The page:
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Getting What You Pay For: The Importance of Facilities-Based Service Provider Diversity

LisaForrester has consistently advised clients that they should ensure their own WAN survivability and not rely
on a single provider to ensure a consistently high level of availability.  Two
very recent examples with US providers illustrate
why:

- In one case, the service provider
proactively notified us of a 30 minute availability problem in a section of its
nationwide MPLS network.  The cause was internal — the provider’s process to
upgrade router software was not followed.  This case is not unique — we know of
other, similar instances.

- In the second case, several
clients reported that another provider’s MPLS network wasn’t living up to SLAs
for several hours — this due to a security breach.  The provider in question confirmed this problem with us today.  The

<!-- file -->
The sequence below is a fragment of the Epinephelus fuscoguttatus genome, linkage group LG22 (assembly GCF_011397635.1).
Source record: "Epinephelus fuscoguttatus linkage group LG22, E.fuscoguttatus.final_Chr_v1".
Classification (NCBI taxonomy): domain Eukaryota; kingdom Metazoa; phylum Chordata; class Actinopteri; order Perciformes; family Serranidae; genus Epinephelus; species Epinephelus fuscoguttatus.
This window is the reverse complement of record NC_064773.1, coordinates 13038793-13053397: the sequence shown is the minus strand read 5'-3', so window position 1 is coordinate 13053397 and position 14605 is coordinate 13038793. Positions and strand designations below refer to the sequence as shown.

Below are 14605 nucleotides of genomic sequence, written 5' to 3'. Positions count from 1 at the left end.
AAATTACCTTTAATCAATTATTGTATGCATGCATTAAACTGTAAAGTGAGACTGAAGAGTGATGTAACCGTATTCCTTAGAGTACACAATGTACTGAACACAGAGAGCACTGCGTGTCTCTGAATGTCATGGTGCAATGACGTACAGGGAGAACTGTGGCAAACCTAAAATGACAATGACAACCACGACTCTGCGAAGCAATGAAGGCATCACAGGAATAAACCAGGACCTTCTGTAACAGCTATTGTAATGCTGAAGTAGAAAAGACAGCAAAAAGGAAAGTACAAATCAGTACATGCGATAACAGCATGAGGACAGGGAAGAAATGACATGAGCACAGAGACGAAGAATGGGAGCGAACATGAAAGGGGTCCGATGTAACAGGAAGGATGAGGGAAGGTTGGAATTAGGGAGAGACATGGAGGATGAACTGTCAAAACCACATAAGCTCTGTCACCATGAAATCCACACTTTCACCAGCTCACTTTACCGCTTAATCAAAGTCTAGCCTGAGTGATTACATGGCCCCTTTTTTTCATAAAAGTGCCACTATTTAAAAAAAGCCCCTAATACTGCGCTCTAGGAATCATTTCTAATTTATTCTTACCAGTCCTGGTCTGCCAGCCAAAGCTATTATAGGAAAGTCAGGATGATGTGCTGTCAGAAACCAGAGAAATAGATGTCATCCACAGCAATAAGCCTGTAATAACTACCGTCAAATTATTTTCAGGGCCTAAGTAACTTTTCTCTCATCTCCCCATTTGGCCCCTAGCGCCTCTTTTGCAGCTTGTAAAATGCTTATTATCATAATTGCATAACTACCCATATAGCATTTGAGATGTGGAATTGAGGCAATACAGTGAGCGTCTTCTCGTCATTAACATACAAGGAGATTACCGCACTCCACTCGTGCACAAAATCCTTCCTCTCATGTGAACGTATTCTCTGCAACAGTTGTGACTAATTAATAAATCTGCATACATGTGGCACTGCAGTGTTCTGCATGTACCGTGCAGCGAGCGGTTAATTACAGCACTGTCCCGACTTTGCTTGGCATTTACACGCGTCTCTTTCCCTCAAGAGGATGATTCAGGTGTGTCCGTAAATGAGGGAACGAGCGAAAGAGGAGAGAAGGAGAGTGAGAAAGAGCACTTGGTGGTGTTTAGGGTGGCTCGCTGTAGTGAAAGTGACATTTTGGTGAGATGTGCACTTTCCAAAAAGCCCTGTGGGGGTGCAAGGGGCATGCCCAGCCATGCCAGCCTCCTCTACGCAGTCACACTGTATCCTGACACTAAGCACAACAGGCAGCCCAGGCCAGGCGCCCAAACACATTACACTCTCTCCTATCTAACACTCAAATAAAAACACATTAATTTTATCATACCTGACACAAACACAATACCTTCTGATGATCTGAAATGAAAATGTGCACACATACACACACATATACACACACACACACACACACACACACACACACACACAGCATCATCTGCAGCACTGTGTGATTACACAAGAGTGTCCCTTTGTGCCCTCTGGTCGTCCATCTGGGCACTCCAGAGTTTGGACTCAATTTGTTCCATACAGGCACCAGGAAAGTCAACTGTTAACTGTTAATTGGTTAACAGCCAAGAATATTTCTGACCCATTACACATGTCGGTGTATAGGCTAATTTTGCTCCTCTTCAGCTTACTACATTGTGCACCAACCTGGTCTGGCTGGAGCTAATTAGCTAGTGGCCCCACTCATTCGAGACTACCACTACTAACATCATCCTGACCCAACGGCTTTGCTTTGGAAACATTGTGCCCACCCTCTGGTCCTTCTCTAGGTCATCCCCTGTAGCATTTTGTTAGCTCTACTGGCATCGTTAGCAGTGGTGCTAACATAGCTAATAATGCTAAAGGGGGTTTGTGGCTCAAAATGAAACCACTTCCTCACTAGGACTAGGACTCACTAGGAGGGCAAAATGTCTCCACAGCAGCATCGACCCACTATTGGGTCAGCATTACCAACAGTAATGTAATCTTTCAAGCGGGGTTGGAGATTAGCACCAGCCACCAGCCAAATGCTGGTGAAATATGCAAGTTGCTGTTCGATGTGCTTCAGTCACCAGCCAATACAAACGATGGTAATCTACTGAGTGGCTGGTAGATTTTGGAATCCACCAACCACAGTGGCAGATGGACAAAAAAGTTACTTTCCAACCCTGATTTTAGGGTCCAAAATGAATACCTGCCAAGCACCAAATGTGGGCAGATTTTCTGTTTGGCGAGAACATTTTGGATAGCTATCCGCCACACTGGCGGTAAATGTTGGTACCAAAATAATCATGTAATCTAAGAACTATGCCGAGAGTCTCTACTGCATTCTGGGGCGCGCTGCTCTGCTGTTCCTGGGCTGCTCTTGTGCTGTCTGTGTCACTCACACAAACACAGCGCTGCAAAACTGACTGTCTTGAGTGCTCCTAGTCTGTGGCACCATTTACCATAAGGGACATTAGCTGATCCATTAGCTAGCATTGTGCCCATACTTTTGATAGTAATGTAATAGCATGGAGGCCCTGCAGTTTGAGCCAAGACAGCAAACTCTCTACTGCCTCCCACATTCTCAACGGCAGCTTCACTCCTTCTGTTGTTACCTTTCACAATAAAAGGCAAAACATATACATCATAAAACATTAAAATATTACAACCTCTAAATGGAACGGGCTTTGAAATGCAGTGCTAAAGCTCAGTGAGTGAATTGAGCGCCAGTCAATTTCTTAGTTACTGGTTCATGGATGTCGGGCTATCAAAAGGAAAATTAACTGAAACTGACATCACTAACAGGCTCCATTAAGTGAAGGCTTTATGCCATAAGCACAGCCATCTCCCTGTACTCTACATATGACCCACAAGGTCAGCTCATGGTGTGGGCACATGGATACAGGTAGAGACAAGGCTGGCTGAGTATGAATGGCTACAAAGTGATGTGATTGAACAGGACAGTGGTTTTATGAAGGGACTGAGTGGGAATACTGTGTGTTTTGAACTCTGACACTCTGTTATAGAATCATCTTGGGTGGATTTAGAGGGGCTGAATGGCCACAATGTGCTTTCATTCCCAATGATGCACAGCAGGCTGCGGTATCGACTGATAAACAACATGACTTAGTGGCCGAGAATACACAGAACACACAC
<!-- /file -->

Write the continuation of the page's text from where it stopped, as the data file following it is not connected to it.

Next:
irony: amongst its peers, this provider has some of the toughest network security
technology and processes in place.

Both these instances occurred within
the last 10 days.

Our advice to clients is as
follows:

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What The Olympic Games Are Teaching Me About Maturity

Beijing_olympics_logo_4Like many around the globe, I've been watching the summer Olympics. And I’ve been struck by two realizations.

The first is obvious, but interesting. Olympic athletes vary greatly in culture, size, and sport, but also in age. A fourteen-year old British athlete partnered in a synchronized diving competition with a man 12 years his senior. And the oldest female gymnast in the Olympics performed - quite competently - next to athletes less than half her age of 33.

The second realization? We see these individual athletes age – and mature – in four year increments. Witness Michael Phelps. Four years ago he was a lanky American, who won a bunch of races. This summer, in Beijing, he displays a maturity brought on by four years, a champion’s focus, and the support of coaches, family, and teammates. The result? An Olympic legend.

So what constitutes “maturity”? Is it age? Experience? Or are those measures irrelevant? And how do you know that you're "mature"? How do you know that you're doing things the "right" way?

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JDA Announces Intention To Acquire i2